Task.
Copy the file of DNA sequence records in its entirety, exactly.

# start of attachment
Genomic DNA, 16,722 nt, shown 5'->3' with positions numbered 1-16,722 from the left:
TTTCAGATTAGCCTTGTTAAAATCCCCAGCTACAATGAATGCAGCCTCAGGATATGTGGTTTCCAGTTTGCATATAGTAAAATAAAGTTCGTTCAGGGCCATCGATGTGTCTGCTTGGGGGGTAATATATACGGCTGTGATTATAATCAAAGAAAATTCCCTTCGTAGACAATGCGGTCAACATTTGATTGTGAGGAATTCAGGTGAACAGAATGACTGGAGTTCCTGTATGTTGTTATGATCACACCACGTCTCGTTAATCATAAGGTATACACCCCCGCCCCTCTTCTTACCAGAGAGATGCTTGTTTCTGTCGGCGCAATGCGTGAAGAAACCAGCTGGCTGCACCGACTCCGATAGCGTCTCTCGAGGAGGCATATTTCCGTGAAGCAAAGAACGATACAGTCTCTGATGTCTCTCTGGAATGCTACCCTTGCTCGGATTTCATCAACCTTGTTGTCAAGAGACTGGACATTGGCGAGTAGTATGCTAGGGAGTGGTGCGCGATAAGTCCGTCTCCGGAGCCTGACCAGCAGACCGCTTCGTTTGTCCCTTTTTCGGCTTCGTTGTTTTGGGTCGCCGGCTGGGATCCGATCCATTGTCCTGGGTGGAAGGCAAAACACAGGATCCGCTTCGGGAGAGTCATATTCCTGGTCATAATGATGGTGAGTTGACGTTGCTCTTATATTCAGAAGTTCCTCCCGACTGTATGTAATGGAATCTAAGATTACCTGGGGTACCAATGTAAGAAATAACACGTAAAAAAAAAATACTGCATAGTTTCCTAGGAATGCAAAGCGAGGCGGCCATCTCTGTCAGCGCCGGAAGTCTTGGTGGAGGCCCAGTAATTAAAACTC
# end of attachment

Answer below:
Genomic DNA, 16,722 nt, shown 5'->3' with positions numbered 1-16,722 from the left:
TTTCAGATTAGCCTTGTTAAAATCCCCAGCTACAATGAATGCAGCCTCAGGATATGTGGTTTCCAGTTTGCATATAGTAAAATAAAGTTCGTTCAGGGCCATCGATGTGTCTGCTTGGGGGGTAATATATACGGCTGTGATTATAATCAAAGAAAATTCCCTTCGTAGACAATGCGGTCAACATTTGATTGTGAGGAATTCAGGTGAACAGAATGACTGGAGTTCCTGTATGTTGTTATGATCACACCACGTCTCGTTAATCATAAGGTATACACCCCCGCCCCTCTTCTTACCAGAGAGATGCTTGTTTCTGTCGGCGCAATGCGTGAAGAAACCAGCTGGCTGCACCGACTCCGATAGCGTCTCTCGAGGAGGCATATTTCCGTGAAGCAAAGAACGATACAGTCTCTGATGTCTCTCTGGAATGCTACCCTTGCTCGGATTTCATCAACCTTGTTGTCAAGAGACTGGACATTGGCGAGTAGTATGCTAGGGAGTGGTGCGCGATAAGTCCGTCTCCGGAGCCTGACCAGCAGACCGCTTCGTTTGTCCCTTTTTCGGCTTCGTTGTTTTGGGTCGCCGGCTGGGATCCGATCCATTGTCCTGGGTGGAAGGCAAAACACAGGATCCGCTTCGGGAGAGTCATATTCCTGGTCATAATGATGGTGAGTTGACGTTGCTCTTATATTCAGAAGTTCCTCCCGACTGTATGTAATGGAATCTAAGATTACCTGGGGTACCAATGTAAGAAATAACACGTAAAAAAAAAATACTGCATAGTTTCCTAGGAATGCAAAGCGAGGCGGCCATCTCTGTCAGCGCCGGAAGTCTTGGTGGAGGCCCAGTAATTAAAACTC